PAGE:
Dawn Clements’ large drawings bear the scars of her process. Wrinkled, torn, and dirty, they mark an artist who physically throws herself into her work by kneeling on paper, dragging it across the room to a better perspective, and unceremoniously folding it to access the center. The completed drawings are never framed, but hung raw; thin, white, crumpled paper with surprisingly intimate ink renderings covering the surface. Concurrent to Clements’ process, the viewer has to physically maneuver the drawing, crouching and craning in turn. Thus, the works become as much sculpture as drawing in their physicality. But what makes Clements’ work endlessly fascinating is the way that it envelopes the viewer into her world. In J.D. Salinger’s Franny and Zooey, Franny becomes obsessed with a religious mantra. This mantra, when performed constantly, will allegedly incite religious feeling in the reciter. Similarly, when a viewer of Clements’ work becomes suitable absorbed in the details, she begins to experience the piece not as a viewer, but as the artist. The participation is no longer rote, but instead, active.
Recently, Clements’ work was included in the 2010 Whitney Biennial. She has been interested in panoramic domestic interiors, either her own dwellings or film compilations from the 40s and 50s. The piece in the Whitney, Mrs. Jessica Drummond’s, is a ball-point pen drawing from the film My Reputation. As is characteristic of Clements’ work, the perspectives within the piece shift and merge into each other, creating an unsettling landscape. Clements always draws from a source, and thus her film panoramas are drawn from different scenes; a detail here, a detail there. Large expanses of white indicate the areas that are never revealed. Her from-life domestic scenes offer the same differences in perspective, a result of her physically moving around the space to get better views of things. There’s a distinct tempo to her work–the white or more linear areas are read fairly quickly, but are often sandwiched between detail-laden expanses that demand time. In an interview, Clements says that she wants her work to feel as if it “existed in a bigger space of time. Like Cinema, it moves and the experiences takes time and that maybe is slower. Some works of art are slow; they walk instead of run. I think a lot of my work is slow.”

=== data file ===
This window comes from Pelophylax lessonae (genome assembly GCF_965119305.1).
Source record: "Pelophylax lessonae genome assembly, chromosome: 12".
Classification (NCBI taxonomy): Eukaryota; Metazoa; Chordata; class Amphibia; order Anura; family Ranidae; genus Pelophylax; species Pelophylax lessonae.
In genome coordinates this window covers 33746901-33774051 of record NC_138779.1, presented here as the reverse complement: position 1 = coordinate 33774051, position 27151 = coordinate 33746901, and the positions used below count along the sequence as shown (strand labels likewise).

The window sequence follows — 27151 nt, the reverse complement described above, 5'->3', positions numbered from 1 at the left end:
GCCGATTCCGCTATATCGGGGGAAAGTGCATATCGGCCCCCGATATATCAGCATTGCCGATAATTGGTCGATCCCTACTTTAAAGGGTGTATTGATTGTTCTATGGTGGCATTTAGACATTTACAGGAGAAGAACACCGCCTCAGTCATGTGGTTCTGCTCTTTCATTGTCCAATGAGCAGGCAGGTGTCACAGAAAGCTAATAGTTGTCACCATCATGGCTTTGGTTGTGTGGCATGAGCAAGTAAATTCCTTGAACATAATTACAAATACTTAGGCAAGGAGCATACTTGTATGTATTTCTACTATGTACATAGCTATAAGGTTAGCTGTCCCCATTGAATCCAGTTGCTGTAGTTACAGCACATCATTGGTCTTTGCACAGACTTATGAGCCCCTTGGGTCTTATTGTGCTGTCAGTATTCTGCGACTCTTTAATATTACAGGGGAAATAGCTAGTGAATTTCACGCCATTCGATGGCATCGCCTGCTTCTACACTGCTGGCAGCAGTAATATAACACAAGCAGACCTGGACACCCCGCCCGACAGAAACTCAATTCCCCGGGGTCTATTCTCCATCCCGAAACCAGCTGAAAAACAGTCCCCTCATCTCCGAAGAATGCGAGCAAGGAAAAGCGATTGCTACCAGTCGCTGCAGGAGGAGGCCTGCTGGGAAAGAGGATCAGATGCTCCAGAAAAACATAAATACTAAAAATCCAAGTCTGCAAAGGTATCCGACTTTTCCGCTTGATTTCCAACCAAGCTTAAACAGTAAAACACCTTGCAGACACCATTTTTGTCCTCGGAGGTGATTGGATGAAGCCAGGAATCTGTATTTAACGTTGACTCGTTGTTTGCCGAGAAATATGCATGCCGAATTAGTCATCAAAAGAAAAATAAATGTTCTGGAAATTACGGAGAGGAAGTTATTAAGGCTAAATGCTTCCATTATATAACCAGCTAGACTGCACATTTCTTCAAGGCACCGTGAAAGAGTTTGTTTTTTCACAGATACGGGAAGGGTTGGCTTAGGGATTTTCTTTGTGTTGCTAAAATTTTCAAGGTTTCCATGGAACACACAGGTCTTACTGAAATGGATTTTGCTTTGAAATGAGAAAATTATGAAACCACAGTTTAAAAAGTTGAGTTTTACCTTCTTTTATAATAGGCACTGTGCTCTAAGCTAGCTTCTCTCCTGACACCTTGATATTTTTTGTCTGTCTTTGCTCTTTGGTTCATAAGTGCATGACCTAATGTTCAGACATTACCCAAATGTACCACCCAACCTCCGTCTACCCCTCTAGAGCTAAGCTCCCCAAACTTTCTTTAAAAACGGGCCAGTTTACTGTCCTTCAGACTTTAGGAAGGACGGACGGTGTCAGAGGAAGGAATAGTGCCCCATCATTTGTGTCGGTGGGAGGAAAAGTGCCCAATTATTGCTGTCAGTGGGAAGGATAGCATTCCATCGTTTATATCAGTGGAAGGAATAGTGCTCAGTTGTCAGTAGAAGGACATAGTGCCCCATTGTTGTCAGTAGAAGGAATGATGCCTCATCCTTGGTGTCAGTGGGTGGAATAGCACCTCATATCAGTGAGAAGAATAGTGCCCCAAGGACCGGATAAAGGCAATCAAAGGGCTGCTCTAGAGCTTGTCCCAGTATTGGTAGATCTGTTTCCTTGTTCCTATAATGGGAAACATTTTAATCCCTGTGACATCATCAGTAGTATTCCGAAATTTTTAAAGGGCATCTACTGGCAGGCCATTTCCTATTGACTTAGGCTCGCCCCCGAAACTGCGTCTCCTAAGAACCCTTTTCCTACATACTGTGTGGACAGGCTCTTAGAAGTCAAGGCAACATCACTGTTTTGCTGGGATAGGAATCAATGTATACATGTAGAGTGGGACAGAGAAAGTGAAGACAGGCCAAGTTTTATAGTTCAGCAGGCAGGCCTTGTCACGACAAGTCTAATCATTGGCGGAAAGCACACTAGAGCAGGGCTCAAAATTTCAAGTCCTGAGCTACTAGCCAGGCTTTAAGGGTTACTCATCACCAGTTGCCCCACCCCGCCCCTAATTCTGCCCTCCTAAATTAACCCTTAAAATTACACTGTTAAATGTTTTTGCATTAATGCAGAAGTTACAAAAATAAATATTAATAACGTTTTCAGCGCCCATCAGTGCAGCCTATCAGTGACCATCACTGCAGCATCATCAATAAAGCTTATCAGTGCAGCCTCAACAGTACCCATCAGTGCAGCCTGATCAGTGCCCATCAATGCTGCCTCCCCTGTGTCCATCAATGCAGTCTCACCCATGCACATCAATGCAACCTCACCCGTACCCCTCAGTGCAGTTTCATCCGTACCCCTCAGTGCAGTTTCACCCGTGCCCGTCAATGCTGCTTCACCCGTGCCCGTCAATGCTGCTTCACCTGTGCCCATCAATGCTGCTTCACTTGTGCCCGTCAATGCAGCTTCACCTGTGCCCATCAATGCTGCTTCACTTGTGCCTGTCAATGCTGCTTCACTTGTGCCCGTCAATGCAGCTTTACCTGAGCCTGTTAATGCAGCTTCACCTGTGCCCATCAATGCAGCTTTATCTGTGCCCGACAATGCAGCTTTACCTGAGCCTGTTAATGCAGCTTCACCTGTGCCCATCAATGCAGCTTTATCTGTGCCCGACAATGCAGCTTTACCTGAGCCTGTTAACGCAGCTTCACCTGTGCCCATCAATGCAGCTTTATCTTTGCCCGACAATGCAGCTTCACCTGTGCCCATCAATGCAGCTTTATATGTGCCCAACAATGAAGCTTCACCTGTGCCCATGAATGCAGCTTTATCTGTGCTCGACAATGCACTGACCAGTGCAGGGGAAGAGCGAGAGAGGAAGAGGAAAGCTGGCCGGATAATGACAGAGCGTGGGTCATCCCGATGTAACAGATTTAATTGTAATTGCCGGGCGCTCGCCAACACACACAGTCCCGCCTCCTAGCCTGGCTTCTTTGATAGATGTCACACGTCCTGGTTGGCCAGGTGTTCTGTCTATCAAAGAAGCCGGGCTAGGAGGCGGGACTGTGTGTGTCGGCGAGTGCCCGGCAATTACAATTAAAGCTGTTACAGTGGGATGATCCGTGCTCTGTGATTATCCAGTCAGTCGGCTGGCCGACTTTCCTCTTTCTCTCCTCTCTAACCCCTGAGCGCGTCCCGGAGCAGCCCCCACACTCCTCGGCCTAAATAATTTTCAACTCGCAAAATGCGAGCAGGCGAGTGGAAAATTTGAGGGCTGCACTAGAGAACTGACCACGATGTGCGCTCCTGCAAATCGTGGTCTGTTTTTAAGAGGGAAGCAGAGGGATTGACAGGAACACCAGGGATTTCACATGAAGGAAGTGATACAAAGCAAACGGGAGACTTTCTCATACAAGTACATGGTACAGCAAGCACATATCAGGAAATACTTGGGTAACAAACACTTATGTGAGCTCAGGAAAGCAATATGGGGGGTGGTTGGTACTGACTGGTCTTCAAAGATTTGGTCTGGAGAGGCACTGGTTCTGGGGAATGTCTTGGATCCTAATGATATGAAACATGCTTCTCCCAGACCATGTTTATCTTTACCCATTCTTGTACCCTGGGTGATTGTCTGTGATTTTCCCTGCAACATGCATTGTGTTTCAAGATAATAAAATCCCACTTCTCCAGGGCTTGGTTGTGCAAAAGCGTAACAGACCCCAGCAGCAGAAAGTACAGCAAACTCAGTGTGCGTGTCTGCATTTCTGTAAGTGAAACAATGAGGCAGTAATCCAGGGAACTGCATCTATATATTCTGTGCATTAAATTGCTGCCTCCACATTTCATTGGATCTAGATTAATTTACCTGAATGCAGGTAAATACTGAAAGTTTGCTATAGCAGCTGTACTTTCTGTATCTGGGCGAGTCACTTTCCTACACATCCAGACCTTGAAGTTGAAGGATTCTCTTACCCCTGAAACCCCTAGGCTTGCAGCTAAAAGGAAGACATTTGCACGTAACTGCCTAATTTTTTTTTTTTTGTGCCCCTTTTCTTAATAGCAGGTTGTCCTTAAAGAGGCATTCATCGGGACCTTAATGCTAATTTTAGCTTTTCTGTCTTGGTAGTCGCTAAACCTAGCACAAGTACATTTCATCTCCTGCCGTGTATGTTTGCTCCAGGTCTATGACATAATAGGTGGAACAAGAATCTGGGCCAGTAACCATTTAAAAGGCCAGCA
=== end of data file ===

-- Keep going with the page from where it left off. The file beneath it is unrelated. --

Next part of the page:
At Clement’s latest show, she drew on-site until the day of the opening. The completion of the image was thus marked not by its compositional completion, but by time. The gallery, Boiler Gallery, has, fittingly, a large boiler taking up one of its four walls. Clements chose this as her subject and meticulously recorded the rust and grime that lay upon its surface. The bottom of the paper is heavily detailed. Drawn with a brush, the ink is so thick it feels heavy. Sparse and linear pipes lead us upward, and a peppering of unreadable sentences are intermixed with the topmost drawing. One begins by engaging with a particular detail in the dense regions until another attracts, and they form a sort of path through the work. Undoubtedly, this is the same path the artist took to draw the object. One finds herself as entranced with a line or a shape as the artist herself was, as delighted by a passage, as fascinated by the graphic quality of the ink. Clements’ true talent is how her work acts as a conduit rather than a barrier between herself and the viewer. Her drawings are so personal that they become universal.
There is a wonderful moment when, upon turning from the drawing, you are confronted with the actual boiler and find yourself running your eyes along the same path the drawing took, viewing it from Clements’ perspective. Through this she transcends the drawing and lingers, interpreting your next few steps through the world.